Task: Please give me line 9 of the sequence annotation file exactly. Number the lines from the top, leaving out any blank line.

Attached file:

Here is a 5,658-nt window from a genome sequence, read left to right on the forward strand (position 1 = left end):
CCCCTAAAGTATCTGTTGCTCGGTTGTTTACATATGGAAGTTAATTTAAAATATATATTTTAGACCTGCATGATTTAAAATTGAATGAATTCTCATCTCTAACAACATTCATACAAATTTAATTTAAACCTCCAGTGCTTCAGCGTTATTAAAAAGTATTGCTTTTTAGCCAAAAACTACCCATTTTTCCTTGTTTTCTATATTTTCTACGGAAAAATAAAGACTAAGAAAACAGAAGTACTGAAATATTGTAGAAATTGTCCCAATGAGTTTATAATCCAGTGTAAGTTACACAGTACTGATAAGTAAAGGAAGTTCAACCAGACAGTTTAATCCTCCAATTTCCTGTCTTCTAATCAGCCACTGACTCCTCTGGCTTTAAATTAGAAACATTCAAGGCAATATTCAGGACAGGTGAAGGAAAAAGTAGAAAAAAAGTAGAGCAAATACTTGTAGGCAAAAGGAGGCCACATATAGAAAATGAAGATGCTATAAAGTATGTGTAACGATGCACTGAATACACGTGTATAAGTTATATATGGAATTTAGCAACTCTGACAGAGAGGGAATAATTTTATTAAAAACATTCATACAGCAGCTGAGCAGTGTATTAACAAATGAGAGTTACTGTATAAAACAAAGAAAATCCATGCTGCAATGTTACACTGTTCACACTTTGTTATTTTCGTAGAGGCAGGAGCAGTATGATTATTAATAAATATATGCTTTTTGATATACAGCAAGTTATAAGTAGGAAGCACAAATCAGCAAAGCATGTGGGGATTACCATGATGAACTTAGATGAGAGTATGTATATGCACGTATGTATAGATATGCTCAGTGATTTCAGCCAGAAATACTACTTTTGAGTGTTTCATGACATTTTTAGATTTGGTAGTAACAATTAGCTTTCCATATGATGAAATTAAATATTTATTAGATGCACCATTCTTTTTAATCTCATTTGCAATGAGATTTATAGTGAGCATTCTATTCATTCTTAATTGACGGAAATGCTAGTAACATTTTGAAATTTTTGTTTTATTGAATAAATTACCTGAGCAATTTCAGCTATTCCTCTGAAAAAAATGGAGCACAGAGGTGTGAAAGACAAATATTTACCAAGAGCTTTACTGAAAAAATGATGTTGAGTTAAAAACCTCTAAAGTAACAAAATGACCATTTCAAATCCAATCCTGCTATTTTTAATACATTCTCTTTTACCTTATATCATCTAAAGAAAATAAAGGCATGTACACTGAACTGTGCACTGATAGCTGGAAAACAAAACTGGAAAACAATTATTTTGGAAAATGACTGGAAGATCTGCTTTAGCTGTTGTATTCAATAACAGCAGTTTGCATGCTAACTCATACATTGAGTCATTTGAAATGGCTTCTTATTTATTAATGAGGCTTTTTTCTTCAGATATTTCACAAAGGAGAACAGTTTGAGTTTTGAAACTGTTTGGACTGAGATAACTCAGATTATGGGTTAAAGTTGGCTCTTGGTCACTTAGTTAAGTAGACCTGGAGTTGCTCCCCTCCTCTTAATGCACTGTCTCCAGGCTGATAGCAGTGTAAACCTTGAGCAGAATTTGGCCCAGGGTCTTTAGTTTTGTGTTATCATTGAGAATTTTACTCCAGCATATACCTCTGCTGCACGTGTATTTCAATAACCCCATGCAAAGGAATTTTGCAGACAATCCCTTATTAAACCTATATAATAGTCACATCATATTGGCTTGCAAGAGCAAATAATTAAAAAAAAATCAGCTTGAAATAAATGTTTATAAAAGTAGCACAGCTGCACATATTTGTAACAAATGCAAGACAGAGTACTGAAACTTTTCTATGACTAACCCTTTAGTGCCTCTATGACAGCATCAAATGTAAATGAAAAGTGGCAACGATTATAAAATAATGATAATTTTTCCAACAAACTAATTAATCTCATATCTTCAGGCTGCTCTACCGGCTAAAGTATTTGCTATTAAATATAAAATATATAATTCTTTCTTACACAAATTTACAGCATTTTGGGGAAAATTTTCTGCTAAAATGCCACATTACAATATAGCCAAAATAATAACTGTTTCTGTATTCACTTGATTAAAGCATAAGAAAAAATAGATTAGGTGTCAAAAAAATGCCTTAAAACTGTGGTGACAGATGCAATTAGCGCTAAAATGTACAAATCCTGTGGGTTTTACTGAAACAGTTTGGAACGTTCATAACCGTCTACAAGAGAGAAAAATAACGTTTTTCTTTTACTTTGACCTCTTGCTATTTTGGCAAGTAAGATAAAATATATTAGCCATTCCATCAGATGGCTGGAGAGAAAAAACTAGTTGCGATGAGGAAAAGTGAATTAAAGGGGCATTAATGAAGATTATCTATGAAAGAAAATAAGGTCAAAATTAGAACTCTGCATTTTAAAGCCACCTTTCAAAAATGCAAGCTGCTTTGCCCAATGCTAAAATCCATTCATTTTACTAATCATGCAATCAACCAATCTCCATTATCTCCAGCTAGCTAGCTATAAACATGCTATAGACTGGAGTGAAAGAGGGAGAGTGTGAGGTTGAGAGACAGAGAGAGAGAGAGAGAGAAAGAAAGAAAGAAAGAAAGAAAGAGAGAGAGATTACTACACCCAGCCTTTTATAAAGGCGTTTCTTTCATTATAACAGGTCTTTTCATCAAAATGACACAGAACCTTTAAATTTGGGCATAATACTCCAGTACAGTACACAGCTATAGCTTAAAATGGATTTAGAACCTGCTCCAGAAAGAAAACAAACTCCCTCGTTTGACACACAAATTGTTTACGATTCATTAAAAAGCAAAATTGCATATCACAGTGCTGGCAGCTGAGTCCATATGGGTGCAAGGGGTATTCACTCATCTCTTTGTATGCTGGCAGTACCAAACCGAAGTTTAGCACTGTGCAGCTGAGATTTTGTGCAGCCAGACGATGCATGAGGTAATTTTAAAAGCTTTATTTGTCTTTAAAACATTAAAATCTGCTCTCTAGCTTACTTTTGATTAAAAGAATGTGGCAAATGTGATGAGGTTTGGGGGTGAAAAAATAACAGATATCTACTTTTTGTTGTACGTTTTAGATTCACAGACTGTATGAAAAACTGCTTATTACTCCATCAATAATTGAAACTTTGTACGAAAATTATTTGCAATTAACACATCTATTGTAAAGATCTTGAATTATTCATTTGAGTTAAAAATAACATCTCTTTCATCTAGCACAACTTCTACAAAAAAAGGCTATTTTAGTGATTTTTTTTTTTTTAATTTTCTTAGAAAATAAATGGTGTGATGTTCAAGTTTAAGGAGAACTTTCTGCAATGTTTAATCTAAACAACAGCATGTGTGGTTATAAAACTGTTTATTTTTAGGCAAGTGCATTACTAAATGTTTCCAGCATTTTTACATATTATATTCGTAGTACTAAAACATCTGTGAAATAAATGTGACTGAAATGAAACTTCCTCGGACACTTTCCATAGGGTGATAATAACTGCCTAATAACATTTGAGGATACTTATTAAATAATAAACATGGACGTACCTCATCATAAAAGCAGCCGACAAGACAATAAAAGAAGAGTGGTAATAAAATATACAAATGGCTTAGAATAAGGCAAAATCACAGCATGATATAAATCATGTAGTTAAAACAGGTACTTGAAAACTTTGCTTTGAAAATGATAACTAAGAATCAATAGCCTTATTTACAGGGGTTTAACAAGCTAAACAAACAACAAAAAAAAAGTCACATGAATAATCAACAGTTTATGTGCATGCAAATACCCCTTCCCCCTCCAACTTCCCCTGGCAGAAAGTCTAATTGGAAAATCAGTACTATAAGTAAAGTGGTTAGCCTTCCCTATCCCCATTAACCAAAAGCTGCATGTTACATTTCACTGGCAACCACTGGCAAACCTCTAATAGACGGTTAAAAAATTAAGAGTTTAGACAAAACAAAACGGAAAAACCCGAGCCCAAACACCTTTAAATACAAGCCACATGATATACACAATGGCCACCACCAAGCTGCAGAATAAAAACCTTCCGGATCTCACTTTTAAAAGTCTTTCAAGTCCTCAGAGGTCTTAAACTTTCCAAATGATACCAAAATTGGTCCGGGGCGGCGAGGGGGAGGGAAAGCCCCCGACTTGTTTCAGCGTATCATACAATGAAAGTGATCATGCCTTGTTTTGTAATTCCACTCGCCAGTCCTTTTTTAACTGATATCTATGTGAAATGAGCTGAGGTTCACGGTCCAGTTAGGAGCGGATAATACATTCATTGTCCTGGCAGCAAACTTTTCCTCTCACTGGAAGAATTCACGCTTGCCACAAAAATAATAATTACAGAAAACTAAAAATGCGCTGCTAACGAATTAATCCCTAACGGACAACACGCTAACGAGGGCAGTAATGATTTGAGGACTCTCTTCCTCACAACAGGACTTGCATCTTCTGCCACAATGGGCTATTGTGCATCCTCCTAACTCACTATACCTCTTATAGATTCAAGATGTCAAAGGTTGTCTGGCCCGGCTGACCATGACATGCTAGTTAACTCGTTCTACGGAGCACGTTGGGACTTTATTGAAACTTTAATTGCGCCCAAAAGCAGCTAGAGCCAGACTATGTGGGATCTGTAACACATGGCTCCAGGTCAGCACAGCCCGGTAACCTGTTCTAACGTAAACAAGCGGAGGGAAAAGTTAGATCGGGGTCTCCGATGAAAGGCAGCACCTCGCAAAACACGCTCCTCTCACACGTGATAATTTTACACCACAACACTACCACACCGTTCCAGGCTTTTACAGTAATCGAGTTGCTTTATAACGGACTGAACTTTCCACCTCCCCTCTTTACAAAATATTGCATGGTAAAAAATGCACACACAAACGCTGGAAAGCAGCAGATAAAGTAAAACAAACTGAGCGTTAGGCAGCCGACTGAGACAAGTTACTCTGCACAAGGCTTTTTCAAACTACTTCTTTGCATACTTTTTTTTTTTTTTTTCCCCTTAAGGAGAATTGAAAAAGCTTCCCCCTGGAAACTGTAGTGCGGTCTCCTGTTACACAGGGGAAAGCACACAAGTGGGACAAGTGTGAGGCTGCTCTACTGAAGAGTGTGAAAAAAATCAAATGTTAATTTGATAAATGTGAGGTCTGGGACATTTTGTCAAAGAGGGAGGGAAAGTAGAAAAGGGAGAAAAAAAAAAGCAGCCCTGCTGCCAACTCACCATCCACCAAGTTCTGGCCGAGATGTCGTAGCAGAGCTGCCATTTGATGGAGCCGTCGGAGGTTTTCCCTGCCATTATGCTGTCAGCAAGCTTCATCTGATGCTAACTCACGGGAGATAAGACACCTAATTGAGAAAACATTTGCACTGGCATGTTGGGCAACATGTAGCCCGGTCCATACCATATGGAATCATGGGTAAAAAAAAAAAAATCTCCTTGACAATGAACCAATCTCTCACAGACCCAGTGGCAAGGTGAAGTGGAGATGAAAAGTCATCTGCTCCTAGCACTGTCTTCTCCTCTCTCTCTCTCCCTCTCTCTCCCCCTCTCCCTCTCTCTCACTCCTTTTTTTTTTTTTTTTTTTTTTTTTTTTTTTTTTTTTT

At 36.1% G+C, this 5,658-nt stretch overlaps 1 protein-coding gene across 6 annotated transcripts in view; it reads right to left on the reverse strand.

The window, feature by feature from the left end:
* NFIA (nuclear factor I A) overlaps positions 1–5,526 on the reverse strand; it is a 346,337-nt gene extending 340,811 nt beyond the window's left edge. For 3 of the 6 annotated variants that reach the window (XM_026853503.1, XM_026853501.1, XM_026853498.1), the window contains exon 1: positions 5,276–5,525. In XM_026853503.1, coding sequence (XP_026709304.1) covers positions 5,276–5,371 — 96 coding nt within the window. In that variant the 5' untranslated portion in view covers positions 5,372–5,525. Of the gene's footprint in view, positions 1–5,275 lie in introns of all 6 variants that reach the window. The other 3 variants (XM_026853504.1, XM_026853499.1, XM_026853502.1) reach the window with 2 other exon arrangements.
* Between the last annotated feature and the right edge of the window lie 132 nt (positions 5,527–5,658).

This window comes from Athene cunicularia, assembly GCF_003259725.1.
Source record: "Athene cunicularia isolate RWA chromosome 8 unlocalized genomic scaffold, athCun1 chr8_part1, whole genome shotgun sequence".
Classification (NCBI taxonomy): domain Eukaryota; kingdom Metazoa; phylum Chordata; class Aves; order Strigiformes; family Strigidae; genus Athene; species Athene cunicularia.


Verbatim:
Classification (NCBI taxonomy): domain Eukaryota; kingdom Metazoa; phylum Chordata; class Aves; order Strigiformes; family Strigidae; genus Athene; species Athene cunicularia.